For the love of all that is holy, will someone PLEASE make this film?

For the love of all that is holy, will someone PLEASE make this film?

The film gets rid of some of Abe’s most interesting friends – in the book, when he arrives in the town where he meets Speed, he is threatened by a group of men, part of a large family who are basically the jocks of their town. After he beats one of the men up, the guy becomes a good friend, and later joins Abe on hunting. This is missed in the film and replaced by Will, Abe’s childhood friend. It’s something that wouldn’t have bothered me, if they hadn’t changed so many other things. It suffers a lot from not being able to have more, either. As far as I can remember, Abe actually does manage to kill a vampire – although ends up nearly dead himself – just before he meets Henry. He discovers that many of the politicians he’s working alongside actually are vampires, as is Mary Todd’s original fiancé. Actually, the film shows a Senator, who suggests Abe should go into politics, wearing sunglasses. But then he’s never seen again. As for Abe’s love’s fiancé….WHAT THE HELL? There are suggestions that he’s going to play a bigger role, or at least become some obstacle for Abe, and he would have been perfect as minor vampire/villain, AND IT’S ALAN TUDYK!!! Looking only slightly like Alan Tudyk! Missed opportunities right there.

Always the bad guy, always good at it.

Always the bad guy, always good at it.

BUT, I enjoyed it. Despite all this, I did like the film. I think if it hadn’t been so long since I read the book, maybe I wouldn’t have liked it as much. It’s barely recognisable from the book I remember, but that can be okay. (Personally, although I will watch it, I have a feeling I’m going to absolutely hate World War Z) It’s only really the core characters and plot that stay the same, and one of the things I really, really liked about the book (which would have been easy to show in like five minutes in the film) was missing. They didn’t even show him at the theatre! But still, it was fun.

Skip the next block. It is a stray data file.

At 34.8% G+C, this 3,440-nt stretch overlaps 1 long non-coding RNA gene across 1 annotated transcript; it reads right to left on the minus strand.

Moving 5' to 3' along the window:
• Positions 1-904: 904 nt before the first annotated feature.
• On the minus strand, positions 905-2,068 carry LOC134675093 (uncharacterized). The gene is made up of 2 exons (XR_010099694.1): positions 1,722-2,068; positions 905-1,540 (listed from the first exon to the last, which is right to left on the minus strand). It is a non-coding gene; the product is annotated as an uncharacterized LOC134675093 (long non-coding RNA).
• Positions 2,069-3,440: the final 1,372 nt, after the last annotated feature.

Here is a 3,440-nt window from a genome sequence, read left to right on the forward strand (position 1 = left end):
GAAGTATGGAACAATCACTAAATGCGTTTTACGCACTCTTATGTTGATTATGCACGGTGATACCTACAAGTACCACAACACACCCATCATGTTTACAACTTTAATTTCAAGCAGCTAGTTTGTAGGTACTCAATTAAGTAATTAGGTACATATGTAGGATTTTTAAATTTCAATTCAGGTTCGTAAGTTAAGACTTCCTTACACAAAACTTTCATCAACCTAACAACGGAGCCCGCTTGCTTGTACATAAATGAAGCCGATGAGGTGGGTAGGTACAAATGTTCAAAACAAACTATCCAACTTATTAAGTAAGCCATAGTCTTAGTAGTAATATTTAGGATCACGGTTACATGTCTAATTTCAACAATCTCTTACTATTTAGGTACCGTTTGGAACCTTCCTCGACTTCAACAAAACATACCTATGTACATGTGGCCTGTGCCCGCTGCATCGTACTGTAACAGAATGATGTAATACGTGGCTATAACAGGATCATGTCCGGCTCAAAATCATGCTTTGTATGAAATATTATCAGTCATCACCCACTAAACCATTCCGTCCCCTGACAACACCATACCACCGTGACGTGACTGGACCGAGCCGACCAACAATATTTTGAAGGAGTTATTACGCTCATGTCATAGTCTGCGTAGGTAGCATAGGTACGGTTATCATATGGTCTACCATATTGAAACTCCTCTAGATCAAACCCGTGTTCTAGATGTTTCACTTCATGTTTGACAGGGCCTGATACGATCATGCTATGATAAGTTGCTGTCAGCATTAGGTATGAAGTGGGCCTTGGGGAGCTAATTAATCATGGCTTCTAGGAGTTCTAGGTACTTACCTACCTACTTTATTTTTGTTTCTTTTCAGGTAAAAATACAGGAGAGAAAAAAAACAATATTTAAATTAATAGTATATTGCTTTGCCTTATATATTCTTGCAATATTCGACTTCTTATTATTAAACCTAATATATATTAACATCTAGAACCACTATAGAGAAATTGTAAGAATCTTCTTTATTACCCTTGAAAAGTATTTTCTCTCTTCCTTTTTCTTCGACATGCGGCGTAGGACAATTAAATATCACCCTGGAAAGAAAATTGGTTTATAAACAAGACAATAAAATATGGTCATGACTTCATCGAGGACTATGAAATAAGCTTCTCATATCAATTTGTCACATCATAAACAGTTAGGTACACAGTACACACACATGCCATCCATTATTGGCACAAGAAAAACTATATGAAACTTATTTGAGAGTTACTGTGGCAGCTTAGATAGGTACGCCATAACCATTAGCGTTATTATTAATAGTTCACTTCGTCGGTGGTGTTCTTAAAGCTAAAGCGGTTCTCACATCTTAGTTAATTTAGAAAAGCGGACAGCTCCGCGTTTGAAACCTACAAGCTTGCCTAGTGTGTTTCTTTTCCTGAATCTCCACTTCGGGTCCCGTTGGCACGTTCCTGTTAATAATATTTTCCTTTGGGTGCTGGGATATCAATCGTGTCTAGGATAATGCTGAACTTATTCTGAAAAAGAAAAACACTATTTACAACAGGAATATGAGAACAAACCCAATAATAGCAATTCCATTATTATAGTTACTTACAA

Some of it was very, very stylised. I have to admit, I kind of like some bad CGI in films now. I don’t think it gets enough credit. Yet the whole over the top feel of some scenes was just added to with how very fake those horses looked. If you’ve seen the film, you know what I’m talking about. The stylised feel works, especially in the larger scale scenes; the horse-chase scene and the traditional epic battle near the end. On top of that, when you see the soldiers fighting in the Civil War, the camera starts above them. They look like toy soldiers, almost mirroring Abe’s son Willy playing with his own toy soldiers. As the camera pans in, you start to get a sense of the men fighting, and it works well to draw you in.

And I loved the fight scenes. The slow motion effect is used in almost every ‘non-realistic’ film now when there’s a fight taking part, but ever since The Matrix and, more recently, 300, I love the effect it produces as you watch a bullet slowly hit, and see the blood sloooowly spurting out. It just gives the fight another edge, and it’s used well here.

This is one of few films that really tore me in two. I really didn’t like what happened to the book, but if it was a stand alone film I think I would have loved it. As it is, I just enjoyed it. Then again, I think there are very few vampire films I’d dislike. (As long as the vampires are, you know, vampires, and not just sparkly boys wandering around going “woe is me my life is so difficult”) So overall, I’d say if you want just a bit of fun, a chance to turn your brain off for just under two hours, check it out.